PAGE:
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ERIC Number: EJ942738
Record Type: Journal
Publication Date: 2011
Pages: 10
Abstractor: As Provided
Reference Count: 0
ISSN: ISSN-0891-4222
Reduced Sensitivity to Slow-Rate Dynamic Auditory Information in Children with Dyslexia
Poelmans, Hanne; Luts, Heleen; Vandermosten, Maaike; Boets, Bart; Ghesquiere, Pol; Wouters, Jan
Research in Developmental Disabilities: A Multidisciplinary Journal, v32 n6 p2810-2819 Nov-Dec 2011
The etiology of developmental dyslexia remains widely debated. An appealing theory postulates that the reading and spelling problems in individuals with dyslexia originate from reduced sensitivity to slow-rate dynamic auditory cues. This low-level auditory deficit is thought to provoke a cascade of effects, including inaccurate speech perception and eventually unspecified phoneme representations. The present study investigated sensitivity to frequency modulation and amplitude rise time, speech-in-noise perception and phonological awareness in 11-year-old children with dyslexia and a matched normal-reading control children. Group comparisons demonstrated that children with dyslexia were less sensitive than normal-reading children to slow-rate dynamic auditory processing, speech-in-noise perception, phonological awareness and literacy abilities. Correlations were found between slow-rate dynamic auditory processing and phonological awareness, and speech-in-noise perception and reading. Yet, no significant correlation between slow-rate dynamic auditory processing and speech-in-noise perception was obtained. Together, these results indicate that children with dyslexia have difficulties with slow-rate dynamic auditory processing and speech-in-noise perception and that these problems persist until sixth grade. (Contains 1 figure and 3 tables.)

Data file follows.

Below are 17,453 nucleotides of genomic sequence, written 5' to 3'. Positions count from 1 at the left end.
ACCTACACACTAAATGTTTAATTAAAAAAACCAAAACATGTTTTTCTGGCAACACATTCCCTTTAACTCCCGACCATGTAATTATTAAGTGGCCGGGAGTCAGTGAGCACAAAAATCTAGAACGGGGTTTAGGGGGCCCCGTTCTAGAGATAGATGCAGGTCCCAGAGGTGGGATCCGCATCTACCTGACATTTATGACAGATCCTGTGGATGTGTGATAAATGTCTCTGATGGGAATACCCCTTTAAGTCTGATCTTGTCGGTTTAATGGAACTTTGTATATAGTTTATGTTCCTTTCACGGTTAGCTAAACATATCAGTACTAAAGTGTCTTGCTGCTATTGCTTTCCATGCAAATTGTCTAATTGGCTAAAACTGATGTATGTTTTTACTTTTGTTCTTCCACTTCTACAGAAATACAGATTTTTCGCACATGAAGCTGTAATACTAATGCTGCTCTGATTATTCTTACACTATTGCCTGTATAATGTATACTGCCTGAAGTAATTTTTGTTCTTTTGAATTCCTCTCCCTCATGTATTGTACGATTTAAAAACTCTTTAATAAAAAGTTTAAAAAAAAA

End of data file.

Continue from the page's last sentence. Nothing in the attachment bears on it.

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Publication Type: Journal Articles; Reports - Research
Education Level: Elementary Education; Grade 6
Audience: N/A
Language: English
Sponsor: N/A
Authoring Institution: N/A